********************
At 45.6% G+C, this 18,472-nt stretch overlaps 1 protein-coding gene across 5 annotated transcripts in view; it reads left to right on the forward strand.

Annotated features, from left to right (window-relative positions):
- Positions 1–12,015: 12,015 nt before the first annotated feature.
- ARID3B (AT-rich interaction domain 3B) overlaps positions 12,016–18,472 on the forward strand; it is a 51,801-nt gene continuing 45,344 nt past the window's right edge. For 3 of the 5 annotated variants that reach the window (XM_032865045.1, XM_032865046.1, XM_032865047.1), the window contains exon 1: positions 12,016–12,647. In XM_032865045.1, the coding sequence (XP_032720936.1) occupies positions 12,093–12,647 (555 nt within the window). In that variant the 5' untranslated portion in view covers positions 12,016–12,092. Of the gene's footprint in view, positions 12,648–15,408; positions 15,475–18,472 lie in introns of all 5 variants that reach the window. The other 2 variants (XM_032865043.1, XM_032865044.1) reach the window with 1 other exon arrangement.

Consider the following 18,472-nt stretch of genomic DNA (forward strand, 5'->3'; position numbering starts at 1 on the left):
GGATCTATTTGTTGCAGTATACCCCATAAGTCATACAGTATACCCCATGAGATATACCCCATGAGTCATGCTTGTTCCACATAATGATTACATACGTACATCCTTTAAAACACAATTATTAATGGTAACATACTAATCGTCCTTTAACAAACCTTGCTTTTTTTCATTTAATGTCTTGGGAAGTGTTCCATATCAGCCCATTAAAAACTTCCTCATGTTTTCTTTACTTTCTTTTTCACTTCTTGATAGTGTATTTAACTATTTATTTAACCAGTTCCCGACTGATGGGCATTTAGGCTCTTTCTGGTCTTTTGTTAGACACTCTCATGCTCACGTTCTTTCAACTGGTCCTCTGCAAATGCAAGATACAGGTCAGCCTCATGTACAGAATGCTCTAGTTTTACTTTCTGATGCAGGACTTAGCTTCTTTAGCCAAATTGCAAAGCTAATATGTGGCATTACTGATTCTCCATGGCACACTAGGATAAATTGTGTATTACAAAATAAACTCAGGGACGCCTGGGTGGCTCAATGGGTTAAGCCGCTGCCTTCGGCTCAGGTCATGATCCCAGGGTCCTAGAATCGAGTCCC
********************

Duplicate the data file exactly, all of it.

At 45.6% G+C, this 18,472-nt stretch overlaps 1 protein-coding gene across 5 annotated transcripts in view; it reads left to right on the forward strand.

Annotated features, from left to right (window-relative positions):
- Positions 1–12,015: 12,015 nt before the first annotated feature.
- ARID3B (AT-rich interaction domain 3B) overlaps positions 12,016–18,472 on the forward strand; it is a 51,801-nt gene continuing 45,344 nt past the window's right edge. For 3 of the 5 annotated variants that reach the window (XM_032865045.1, XM_032865046.1, XM_032865047.1), the window contains exon 1: positions 12,016–12,647. In XM_032865045.1, the coding sequence (XP_032720936.1) occupies positions 12,093–12,647 (555 nt within the window). In that variant the 5' untranslated portion in view covers positions 12,016–12,092. Of the gene's footprint in view, positions 12,648–15,408; positions 15,475–18,472 lie in introns of all 5 variants that reach the window. The other 2 variants (XM_032865043.1, XM_032865044.1) reach the window with 1 other exon arrangement.

Consider the following 18,472-nt stretch of genomic DNA (forward strand, 5'->3'; position numbering starts at 1 on the left):
GGATCTATTTGTTGCAGTATACCCCATAAGTCATACAGTATACCCCATGAGATATACCCCATGAGTCATGCTTGTTCCACATAATGATTACATACGTACATCCTTTAAAACACAATTATTAATGGTAACATACTAATCGTCCTTTAACAAACCTTGCTTTTTTTCATTTAATGTCTTGGGAAGTGTTCCATATCAGCCCATTAAAAACTTCCTCATGTTTTCTTTACTTTCTTTTTCACTTCTTGATAGTGTATTTAACTATTTATTTAACCAGTTCCCGACTGATGGGCATTTAGGCTCTTTCTGGTCTTTTGTTAGACACTCTCATGCTCACGTTCTTTCAACTGGTCCTCTGCAAATGCAAGATACAGGTCAGCCTCATGTACAGAATGCTCTAGTTTTACTTTCTGATGCAGGACTTAGCTTCTTTAGCCAAATTGCAAAGCTAATATGTGGCATTACTGATTCTCCATGGCACACTAGGATAAATTGTGTATTACAAAATAAACTCAGGGACGCCTGGGTGGCTCAATGGGTTAAGCCGCTGCCTTCGGCTCAGGTCATGATCCCAGGGTCCTAGAATCGAGTCCC